3

Mary Had a Little Lamb
 
 

Picture 2-78

The nursery rhyme was first published as an original poem by Sarah Josepha Hale on May 24, 1830, and was inspired by an actual incident. As a girl, Mary Sawyer (later Mrs. Mary Tyler) kept a pet lamb, which she took to school one day at the suggestion of her brother. A commotion naturally ensued. Mary recalled:

“Visiting school that morning was a young man by the name of John Roulstone, a nephew of the Reverend Lemuel Capen, who was then settled in Sterling. It was the custom then for students to prepare for college with ministers, and for this purpose Mr. Roulstone was studying with his uncle. The young man was very much pleased with the incident of the lamb; and the next day he rode across the fields on horseback to the little old schoolhouse and handed me a slip of paper which had written upon it the three original stanzas of the poem…”

2

London Bridge is Falling Down
 
 

London Bridge Is Falling Down

“London Bridge Is Falling Down is a well-known traditional nursery rhyme and singing game, which is found in different versions all over the world. One theory of origin is that the rhyme relates to supposed destruction of London Bridge by Olaf II of Norway in 1014 (or 1009). Another postulates that the rhyme refers to the practice of burying children alive in the foundations of the bridge – though there is no evidence to support this. The fair lady referred to could be Matilda of Scotland who was responsible for the building of a series of London bridges, or Eleanor of Provence who had custody of the bridge income from 1269 to 1281.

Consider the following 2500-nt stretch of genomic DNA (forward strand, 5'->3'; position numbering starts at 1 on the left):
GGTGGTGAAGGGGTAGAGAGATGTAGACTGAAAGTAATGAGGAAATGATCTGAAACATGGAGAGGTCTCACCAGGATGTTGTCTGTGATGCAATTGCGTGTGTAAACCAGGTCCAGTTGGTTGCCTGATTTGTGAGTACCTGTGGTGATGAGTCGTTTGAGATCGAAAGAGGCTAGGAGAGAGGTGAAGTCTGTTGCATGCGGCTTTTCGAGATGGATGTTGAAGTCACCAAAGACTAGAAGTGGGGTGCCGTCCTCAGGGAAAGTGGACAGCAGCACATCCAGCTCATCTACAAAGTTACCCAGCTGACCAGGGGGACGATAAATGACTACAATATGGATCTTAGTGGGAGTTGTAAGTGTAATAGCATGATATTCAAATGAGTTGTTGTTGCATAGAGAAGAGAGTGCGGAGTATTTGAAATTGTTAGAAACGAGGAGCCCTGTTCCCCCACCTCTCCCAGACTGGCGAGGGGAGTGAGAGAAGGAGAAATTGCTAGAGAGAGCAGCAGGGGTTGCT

1

Ring a Ring o’ Roses
 
 

Ring-Ring

Ring a Ring o’ Roses first appeared in print in 1881 but it was being sung from at least the 1790s. Most people consider the nursery rhyme to be making reference to the Great Plague of London in 1665 but this view did not appear until after World War II. Furthermore, the symptoms don’t describe the plague particularly well, and the words upon which the plague interpretation is based don’t even exist in the earliest forms of the rhyme. The earliest form recorded is: